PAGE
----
Can you recall the exact moment when you decided to become a fashion designer?

Actually, I didn't recall to want something like that. The idea of working in fashion came to me as natural as it could be. After video making, theatre, photography, I just tried a new way to express myself.

What was your first project?

My first project was a small capsule collection of t-shirt (of course) and shirts with buttons dressed by japanese fabrics.
Every collection has a different story to tell, so I want to be ready right here, right now, in this very present.
Creative process: do you work instinctively or planning each single small step? Where do your ideas come from?

Usually I start with the fabrics. To me everything depends from which kind of feeling I’m able to catch, seeing and touching different materials. My main inspiration comes from japan and its heritage: from food to manga, from martial arts to temples, the entire aspect of the east culture is involved in my creative process.

What did you think when you have been contacted by Berto first?

Berto and me were crossing our paths several times but, in the end, we finally had the chance to stop and think a little about our relationship. We started to work together in a very natural way, since we were familiar with each other features.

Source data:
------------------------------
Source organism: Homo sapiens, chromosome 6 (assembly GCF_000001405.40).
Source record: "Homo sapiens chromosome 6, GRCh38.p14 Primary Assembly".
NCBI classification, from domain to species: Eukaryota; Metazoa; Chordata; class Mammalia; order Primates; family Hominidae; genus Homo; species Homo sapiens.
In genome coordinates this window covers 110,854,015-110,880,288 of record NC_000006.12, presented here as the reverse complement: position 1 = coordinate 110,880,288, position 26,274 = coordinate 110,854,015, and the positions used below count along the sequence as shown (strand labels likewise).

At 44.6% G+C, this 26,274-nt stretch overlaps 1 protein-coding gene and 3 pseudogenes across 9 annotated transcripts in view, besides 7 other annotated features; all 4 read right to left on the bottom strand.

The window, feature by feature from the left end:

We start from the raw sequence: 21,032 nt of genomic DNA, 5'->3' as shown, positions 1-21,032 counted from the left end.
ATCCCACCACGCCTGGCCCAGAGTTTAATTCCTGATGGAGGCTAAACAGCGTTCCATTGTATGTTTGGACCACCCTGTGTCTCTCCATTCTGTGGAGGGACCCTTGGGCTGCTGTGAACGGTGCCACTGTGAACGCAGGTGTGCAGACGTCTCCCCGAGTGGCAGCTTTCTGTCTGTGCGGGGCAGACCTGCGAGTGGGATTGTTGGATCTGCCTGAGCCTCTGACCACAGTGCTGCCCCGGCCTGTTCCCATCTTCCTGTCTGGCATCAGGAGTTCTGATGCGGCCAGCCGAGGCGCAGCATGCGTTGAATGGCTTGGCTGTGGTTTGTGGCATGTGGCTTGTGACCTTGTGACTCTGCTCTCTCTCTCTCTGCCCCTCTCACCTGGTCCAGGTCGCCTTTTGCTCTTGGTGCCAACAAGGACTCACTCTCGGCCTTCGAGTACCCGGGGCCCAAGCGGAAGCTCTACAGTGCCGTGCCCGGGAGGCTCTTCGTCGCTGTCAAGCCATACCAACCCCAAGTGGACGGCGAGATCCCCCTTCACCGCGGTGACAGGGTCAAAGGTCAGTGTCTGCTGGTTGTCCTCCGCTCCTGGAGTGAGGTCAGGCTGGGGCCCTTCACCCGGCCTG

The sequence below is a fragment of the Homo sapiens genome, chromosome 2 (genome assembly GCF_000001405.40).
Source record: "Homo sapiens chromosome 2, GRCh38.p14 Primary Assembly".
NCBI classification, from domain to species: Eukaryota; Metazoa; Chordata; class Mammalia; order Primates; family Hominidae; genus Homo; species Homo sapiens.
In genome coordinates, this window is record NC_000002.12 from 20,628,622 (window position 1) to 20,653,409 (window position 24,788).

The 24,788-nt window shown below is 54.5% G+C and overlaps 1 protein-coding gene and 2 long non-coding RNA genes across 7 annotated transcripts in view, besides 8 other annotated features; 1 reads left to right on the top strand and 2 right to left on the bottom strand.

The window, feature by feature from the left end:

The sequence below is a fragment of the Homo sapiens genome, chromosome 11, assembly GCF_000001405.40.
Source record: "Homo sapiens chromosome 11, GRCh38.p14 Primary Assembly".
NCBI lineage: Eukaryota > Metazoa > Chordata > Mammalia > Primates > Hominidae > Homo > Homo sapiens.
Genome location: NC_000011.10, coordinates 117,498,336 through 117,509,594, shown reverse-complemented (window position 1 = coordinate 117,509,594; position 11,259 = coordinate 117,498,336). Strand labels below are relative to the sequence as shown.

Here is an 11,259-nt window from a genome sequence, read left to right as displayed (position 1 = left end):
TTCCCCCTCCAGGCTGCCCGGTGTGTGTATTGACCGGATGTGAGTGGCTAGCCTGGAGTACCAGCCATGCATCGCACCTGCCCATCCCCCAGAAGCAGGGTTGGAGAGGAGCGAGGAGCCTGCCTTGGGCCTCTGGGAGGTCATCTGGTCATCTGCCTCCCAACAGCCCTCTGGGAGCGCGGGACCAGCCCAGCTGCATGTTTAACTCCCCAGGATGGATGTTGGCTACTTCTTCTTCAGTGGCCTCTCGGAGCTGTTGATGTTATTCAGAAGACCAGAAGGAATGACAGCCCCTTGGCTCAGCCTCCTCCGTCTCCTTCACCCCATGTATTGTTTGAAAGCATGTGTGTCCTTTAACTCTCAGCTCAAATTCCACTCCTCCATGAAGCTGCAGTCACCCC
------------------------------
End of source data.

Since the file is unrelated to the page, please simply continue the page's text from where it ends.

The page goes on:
Which Berto’s fabrics have you been working with for your project/collection?

Thanks to #berto4youngtalents program, i was able to reach a lot of fabrics and deal with the great company expertise. They let me see brand new fabrics and also stuff from their archive, so I had the full package to work with. It was amazing to learn how the denim can change and grow between your very hands.

What's the most meaningful part about this project in your opinion? What have you been able to achieve thanks to this program?

The foresight of the company was really impressive to me. Also during difficult times, they preserve young designers, helping them, believing in different projects and developing different approaches in terms of knowledge and opportunities. For example, we did together the global denim awards in Amsterdam and that was an incredible effort to show how they strongly believed in my brand.

“Less but better” could be read as an endorsement for purity in design but in fashion design too. It can also be adopted as an environmental message about reduction and sustainability. What do you think about this?

Both Berto and I share the same approach. Sustainability for the environment and the people involved during the production process and keeping the brands inside the Made in Italy regional border, Veneto for Berto, Tuscany for Studiopretzel. I think today those are probably the most critic yet important aspects behind the job.

Is there anything you'd like to do that you haven't done yet?

No. Every collection has a different story to tell, so I want to be ready right here, right now, in this very present.